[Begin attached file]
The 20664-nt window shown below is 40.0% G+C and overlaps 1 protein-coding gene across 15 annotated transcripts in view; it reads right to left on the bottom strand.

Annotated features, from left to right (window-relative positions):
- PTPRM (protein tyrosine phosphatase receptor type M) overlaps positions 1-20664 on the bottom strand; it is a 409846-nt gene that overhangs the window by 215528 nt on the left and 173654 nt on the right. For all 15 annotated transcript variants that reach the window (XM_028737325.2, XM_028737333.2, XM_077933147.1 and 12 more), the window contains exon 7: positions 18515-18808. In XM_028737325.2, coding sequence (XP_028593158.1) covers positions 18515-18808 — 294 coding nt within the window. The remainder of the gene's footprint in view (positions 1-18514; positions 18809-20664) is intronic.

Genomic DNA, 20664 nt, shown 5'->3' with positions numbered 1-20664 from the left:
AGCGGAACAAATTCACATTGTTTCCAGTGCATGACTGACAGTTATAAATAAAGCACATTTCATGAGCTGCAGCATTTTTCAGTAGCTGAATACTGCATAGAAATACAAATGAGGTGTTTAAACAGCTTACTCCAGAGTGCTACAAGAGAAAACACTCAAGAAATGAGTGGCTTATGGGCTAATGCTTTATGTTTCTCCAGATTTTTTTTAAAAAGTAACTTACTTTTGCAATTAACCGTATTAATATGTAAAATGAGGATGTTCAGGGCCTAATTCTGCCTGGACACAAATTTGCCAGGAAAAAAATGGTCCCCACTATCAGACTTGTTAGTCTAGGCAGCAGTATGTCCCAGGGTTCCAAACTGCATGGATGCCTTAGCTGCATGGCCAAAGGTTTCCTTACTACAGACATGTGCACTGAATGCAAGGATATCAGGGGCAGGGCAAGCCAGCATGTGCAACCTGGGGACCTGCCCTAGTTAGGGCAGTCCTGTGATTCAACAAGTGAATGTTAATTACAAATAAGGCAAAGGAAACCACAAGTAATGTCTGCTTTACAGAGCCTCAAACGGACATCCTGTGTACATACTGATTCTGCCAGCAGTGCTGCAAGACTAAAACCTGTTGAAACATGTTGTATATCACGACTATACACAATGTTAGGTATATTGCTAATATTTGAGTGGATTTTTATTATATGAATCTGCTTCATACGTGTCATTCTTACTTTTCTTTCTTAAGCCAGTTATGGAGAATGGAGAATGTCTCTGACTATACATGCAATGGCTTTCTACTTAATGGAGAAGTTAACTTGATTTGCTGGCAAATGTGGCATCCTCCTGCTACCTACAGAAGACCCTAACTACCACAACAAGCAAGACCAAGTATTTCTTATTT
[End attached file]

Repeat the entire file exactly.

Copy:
The 20664-nt window shown below is 40.0% G+C and overlaps 1 protein-coding gene across 15 annotated transcripts in view; it reads right to left on the bottom strand.

Annotated features, from left to right (window-relative positions):
- PTPRM (protein tyrosine phosphatase receptor type M) overlaps positions 1-20664 on the bottom strand; it is a 409846-nt gene that overhangs the window by 215528 nt on the left and 173654 nt on the right. For all 15 annotated transcript variants that reach the window (XM_028737325.2, XM_028737333.2, XM_077933147.1 and 12 more), the window contains exon 7: positions 18515-18808. In XM_028737325.2, coding sequence (XP_028593158.1) covers positions 18515-18808 — 294 coding nt within the window. The remainder of the gene's footprint in view (positions 1-18514; positions 18809-20664) is intronic.

Genomic DNA, 20664 nt, shown 5'->3' with positions numbered 1-20664 from the left:
AGCGGAACAAATTCACATTGTTTCCAGTGCATGACTGACAGTTATAAATAAAGCACATTTCATGAGCTGCAGCATTTTTCAGTAGCTGAATACTGCATAGAAATACAAATGAGGTGTTTAAACAGCTTACTCCAGAGTGCTACAAGAGAAAACACTCAAGAAATGAGTGGCTTATGGGCTAATGCTTTATGTTTCTCCAGATTTTTTTTAAAAAGTAACTTACTTTTGCAATTAACCGTATTAATATGTAAAATGAGGATGTTCAGGGCCTAATTCTGCCTGGACACAAATTTGCCAGGAAAAAAATGGTCCCCACTATCAGACTTGTTAGTCTAGGCAGCAGTATGTCCCAGGGTTCCAAACTGCATGGATGCCTTAGCTGCATGGCCAAAGGTTTCCTTACTACAGACATGTGCACTGAATGCAAGGATATCAGGGGCAGGGCAAGCCAGCATGTGCAACCTGGGGACCTGCCCTAGTTAGGGCAGTCCTGTGATTCAACAAGTGAATGTTAATTACAAATAAGGCAAAGGAAACCACAAGTAATGTCTGCTTTACAGAGCCTCAAACGGACATCCTGTGTACATACTGATTCTGCCAGCAGTGCTGCAAGACTAAAACCTGTTGAAACATGTTGTATATCACGACTATACACAATGTTAGGTATATTGCTAATATTTGAGTGGATTTTTATTATATGAATCTGCTTCATACGTGTCATTCTTACTTTTCTTTCTTAAGCCAGTTATGGAGAATGGAGAATGTCTCTGACTATACATGCAATGGCTTTCTACTTAATGGAGAAGTTAACTTGATTTGCTGGCAAATGTGGCATCCTCCTGCTACCTACAGAAGACCCTAACTACCACAACAAGCAAGACCAAGTATTTCTTATTT